Virtual Router Redundancy Protocol (VRRP)

Virtual Router Redundancy Protocol (VRRP)
The Virtual Router Redundancy Protocol (VRRP) is designed to eliminate the single point of failure inherent in the static default routed environment by automatically providing alternate router paths. As specified by RFC 2338, VRRP uses an election protocol that dynamically assigns responsibility for a virtual router to one of the VRRP routers on a LAN. The VRRP router controlling the IP address(es) associated with a virtual router is called the Master, and forwards packets sent to these IP addresses.

The election process provides dynamic failover of the forwarding responsibility should the Master become unavailable. The Virtual Router associated with a given alternate path supported by VRRP uses the same IP address and MAC address as the routers for other paths. As a result, the host's gateway information does not change, no matter what path is used. Because of this, VRRP-based redundancy significantly reduces administrative overhead when compared to redundancy schemes that require hosts to be configured with multiple default gateways.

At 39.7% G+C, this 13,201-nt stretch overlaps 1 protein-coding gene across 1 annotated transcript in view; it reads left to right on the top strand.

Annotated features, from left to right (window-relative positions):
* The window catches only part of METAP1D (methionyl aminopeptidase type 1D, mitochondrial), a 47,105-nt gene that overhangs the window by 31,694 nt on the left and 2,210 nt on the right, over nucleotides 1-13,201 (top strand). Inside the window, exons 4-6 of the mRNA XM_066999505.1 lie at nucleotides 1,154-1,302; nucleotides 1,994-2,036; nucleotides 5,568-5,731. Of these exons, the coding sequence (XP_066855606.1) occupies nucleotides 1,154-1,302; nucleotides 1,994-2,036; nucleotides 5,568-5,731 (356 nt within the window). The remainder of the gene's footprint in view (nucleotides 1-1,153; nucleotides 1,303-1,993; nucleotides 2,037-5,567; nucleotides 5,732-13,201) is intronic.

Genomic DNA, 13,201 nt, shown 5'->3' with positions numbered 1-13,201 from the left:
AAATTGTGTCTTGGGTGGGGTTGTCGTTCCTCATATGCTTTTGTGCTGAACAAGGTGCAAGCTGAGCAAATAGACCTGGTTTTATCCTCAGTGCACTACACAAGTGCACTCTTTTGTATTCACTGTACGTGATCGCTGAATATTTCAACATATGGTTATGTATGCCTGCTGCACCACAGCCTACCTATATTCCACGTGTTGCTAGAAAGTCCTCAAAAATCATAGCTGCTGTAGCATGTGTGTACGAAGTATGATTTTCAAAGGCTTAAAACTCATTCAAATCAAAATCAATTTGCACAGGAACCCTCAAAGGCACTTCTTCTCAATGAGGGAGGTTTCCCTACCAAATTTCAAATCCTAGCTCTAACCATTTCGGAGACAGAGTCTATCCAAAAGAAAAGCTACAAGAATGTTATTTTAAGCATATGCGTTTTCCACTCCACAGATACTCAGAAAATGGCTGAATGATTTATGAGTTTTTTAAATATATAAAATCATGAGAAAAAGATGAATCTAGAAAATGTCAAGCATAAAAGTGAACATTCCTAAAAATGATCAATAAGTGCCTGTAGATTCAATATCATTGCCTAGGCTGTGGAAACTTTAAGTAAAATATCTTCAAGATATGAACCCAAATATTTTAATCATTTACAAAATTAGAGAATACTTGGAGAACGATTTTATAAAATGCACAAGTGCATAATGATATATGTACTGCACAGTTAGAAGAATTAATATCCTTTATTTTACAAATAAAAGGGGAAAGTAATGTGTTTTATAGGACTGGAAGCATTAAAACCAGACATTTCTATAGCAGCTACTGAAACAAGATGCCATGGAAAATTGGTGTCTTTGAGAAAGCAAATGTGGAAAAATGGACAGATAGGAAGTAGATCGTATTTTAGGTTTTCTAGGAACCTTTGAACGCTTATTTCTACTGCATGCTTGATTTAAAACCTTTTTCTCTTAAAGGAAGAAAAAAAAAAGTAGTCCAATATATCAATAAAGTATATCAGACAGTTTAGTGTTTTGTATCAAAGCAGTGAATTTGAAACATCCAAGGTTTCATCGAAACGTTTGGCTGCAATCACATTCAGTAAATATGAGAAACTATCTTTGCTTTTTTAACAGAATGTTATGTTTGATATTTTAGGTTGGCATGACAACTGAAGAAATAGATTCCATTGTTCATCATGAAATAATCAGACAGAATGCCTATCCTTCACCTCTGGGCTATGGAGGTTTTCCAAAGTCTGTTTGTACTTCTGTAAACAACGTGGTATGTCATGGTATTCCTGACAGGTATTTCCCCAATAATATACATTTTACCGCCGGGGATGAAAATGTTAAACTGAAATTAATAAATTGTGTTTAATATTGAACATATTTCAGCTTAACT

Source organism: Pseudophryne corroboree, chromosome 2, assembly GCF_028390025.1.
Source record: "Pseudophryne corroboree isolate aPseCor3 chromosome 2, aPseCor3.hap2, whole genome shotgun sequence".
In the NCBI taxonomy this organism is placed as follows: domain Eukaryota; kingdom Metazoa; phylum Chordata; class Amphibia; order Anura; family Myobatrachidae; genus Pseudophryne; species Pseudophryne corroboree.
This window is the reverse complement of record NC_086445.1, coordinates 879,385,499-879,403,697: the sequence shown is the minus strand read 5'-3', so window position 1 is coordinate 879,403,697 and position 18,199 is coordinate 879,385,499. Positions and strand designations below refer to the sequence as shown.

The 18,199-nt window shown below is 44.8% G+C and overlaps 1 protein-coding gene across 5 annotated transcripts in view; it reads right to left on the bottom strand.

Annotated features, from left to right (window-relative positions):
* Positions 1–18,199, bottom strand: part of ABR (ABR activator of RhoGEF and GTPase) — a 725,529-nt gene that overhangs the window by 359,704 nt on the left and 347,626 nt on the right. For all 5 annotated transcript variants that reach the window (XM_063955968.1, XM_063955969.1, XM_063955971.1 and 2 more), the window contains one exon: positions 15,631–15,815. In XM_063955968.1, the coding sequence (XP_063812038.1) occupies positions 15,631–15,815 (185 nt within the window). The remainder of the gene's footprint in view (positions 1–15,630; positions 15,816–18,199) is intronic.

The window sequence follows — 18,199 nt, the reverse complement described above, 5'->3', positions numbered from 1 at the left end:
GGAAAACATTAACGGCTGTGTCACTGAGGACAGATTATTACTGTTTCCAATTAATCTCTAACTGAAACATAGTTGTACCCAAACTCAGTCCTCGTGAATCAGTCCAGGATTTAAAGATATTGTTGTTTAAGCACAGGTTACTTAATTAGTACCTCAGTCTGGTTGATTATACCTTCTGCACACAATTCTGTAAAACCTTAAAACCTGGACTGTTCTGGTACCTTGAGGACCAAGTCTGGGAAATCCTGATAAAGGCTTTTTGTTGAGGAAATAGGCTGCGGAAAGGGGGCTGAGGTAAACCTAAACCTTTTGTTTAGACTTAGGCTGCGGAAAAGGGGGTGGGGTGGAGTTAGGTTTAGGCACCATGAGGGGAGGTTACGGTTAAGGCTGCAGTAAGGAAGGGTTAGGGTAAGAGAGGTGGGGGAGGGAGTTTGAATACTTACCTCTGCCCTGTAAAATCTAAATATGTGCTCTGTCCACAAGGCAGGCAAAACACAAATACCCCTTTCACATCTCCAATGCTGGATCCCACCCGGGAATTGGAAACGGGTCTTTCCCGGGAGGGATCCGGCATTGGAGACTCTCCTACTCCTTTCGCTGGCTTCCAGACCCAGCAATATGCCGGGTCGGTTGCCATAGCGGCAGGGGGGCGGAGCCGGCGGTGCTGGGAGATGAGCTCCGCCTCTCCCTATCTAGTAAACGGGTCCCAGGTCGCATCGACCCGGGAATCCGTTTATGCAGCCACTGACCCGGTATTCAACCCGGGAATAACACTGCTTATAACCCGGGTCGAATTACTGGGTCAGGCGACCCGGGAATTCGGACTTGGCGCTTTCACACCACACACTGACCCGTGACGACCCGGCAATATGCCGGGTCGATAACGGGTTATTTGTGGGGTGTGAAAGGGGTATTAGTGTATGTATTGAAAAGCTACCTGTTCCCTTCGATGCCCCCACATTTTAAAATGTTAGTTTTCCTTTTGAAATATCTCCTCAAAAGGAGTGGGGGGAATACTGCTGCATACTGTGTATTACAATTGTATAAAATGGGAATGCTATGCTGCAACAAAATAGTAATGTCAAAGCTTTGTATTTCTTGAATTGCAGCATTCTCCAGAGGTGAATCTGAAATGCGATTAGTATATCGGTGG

Why VRRP?
With increasingly commoditized products and pricing among service providers, service level agreements and general service availability have assumed a greater role in the marketplace. Once only a domain of the largest Tier 1 providers, many small- and midsize service providers deploy Internet traffic control devices such as routers and switches in redundant configurations.

In today’s service provider market, customers hold providers to a high standard. It is not uncommon to find IP data and telephony services with reliability figures over 99.999%. In a highly-competitive environment, device and link failures are unacceptable. Repeated surveys show that when choosing a service provider, customers value "availability" over every other criteria. "Network reliability" has ranked #1 in each of the last 5 years of eWeek's annual ISP surveys, and “Network performance” has ranked in the top 3. In the 2001 survey, 95% ranked reliability as extremely or very important,
making it by far the leading customer concern.